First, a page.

425 F.2d 235
Rudy Terrones RUIZ, Appellant,
Walter E. CRAVEN, Warden, Folsom State Prison, Appellee.
United States Court of Appeals, Ninth Circuit.
April 23, 1970.
W. Edward, Morgan, H. Earle Rogge, Jr., Tucson, Ariz., for appellant.
Thomas C. Lynch, Atty. Gen., William E. James, Asst. Atty. Gen., Lawrence K. Keethe, Deputy Atty. Gen., Los Angeles, Cal., for appellee.
Before DUNIWAY, HUFSTEDLER, and WRIGHT, Circuit Judges.
Ruiz appeals from a federal district court order denying, without an evidentiary hearing, his petition for a writ of habeas corpus to obtain his release from a California penitentiary to which he has been confined since his 1964 conviction for possessing heroin for sale (Cal.Health & Safety Code 11500.5). Ruiz' conviction followed the denial of his motion to suppress the heroin as the product of an illegal search and his submission thereafter of the cause on the transcript of his preliminary hearing.
The relevant facts can be briefly summarized.
On January 17, 1964, two Los Angeles police officers arrested Ruiz who was then standing about 15 feet from his house. The officers did not have an arrest warrant in hand, but they had been informed through official channels that Ruiz was wanted on an outstanding federal warrant. Following the arrest, the officers searched Ruiz and found in his shirt pocket a small quantity of powder later identified as heroin. The officers thereupon proceeded to search Ruiz' house without a search warrant and found in a bedroom two kilos of heroin. When the officers interrogated Ruiz about the large quantity of heroin, he indicated that he had bought it for resale.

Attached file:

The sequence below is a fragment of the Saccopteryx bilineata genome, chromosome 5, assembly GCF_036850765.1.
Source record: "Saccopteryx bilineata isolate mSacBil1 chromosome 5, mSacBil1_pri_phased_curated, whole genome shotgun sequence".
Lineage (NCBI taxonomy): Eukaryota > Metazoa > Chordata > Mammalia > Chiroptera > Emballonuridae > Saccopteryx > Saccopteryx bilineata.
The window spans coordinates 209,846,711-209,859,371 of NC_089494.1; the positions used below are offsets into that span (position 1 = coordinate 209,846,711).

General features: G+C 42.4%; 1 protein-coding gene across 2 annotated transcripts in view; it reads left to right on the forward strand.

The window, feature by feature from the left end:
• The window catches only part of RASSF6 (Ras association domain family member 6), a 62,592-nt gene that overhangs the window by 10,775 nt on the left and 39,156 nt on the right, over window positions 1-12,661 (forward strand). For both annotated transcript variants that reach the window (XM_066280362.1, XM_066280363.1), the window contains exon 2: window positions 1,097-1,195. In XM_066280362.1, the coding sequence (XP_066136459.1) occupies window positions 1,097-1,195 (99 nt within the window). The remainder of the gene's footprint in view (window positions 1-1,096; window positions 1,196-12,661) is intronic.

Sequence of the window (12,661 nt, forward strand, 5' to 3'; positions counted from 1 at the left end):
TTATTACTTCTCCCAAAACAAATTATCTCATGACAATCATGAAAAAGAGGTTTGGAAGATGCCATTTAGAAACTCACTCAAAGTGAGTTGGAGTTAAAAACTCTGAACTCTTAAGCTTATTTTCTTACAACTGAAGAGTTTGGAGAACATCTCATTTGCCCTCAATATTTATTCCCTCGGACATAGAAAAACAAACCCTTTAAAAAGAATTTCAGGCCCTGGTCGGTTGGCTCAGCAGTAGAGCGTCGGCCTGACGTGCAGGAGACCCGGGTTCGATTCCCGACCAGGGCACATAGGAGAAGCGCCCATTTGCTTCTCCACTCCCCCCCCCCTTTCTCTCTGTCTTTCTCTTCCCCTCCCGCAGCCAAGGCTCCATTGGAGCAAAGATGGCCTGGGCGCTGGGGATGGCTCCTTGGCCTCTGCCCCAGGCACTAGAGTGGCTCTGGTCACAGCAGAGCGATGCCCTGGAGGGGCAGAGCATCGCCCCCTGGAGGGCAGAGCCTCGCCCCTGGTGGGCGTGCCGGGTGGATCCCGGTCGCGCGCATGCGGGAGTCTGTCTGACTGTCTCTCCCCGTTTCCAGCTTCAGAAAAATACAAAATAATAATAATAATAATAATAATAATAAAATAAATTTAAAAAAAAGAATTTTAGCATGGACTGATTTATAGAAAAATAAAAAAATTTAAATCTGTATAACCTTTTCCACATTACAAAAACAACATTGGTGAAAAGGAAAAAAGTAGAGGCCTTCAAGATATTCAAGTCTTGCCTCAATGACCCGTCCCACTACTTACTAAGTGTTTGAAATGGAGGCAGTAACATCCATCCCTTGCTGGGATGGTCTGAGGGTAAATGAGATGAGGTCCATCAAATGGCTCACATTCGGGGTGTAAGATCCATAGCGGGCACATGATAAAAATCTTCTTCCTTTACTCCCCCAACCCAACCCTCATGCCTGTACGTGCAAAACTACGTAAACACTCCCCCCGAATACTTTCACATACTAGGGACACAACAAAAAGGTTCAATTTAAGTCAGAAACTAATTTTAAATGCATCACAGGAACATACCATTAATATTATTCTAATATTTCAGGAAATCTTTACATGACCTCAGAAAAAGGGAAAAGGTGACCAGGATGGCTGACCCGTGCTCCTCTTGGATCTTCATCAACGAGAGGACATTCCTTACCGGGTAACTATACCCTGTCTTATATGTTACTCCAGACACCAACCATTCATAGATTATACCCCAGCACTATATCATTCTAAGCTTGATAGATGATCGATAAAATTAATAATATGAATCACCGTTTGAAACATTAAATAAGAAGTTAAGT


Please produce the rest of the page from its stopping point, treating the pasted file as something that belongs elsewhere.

Probable cause to justify Ruiz' arrest was supplied by the officers' receipt of official information that the federal warrant was outstanding. (United States v. Lape (9th Cir. 1969) 413 F.2d 816; People v. Webb (1967) 66 Cal.2d 107, 56 Cal.Rptr. 902, 424 P.2d 342.) The search of Ruiz' person was reasonably incident to his valid arrest. (E.g., Weeks v. United States (1914) 232 U.S. 383, 34 S.Ct. 341, 58 L.Ed. 652.)
However, the search of Ruiz' house was not incident to his arrest even under pre-Chimel standards. As the Supreme Court said in Shipley v. California (1969) 395 U.S. 818, 819-820, 89 S.Ct. 2053, 23 L.Ed.2d 732, concerning a search of a house located 15 to 20 feet from the place of arrest: 'The Court has consistently held that a search 'can be incident to an arrest only if it is substantially contemporaneous with the arrest and is confined to the immediate vicinity of the arrest.' * * * The Constitution has never been construed by this Court to allow the police, in the absence of an emergency, to arrest a person outside his home and then take him inside for the purpose of conducting a warrantless search. * * *.' No exigent circumstances were shown. Ruiz' motion to suppress the heroin found in his house should have been granted.
Ruiz' motion to suppress the inculpatory statements made after the two kilos of heroin had been found should also have been granted. Those statements resulted directly from the unlawful search of Ruiz' house. (Wong Sun v. United States (1963) 371 U.S. 471, 83 S.Ct. 407, 9 L.Ed.2d 441; Fahy v. Connecticut (1963) 375 U.S. 85, 84 S.Ct. 229, 11 L.Ed.2d 171; Ker v. California (1963) 374 U.S. 23, 83 S.Ct. 1623, 10 L.Ed.2d 726.)
The Government's argument that Ruiz is precluded from challenging the validity of the search due to his failure to make a contemporaneous objection on the specific ground of illegal search fails, because the court at the preliminary hearing considered the question of the legality of the search and rejected the claim on its merits. Cf. Warden v. Hayden (1967) 387 U.S. 294, 87 S.Ct. 1642, 18 L.Ed.2d 782.
There is no merit to Ruiz' remaining contentions.
The Order is reversed, and the cause is remanded to the district court with directions to issue the writ unless California, within 60 days following the issuance of our mandate, shall have commenced proceedings to set aside Ruiz' conviction and to grant him a new trial.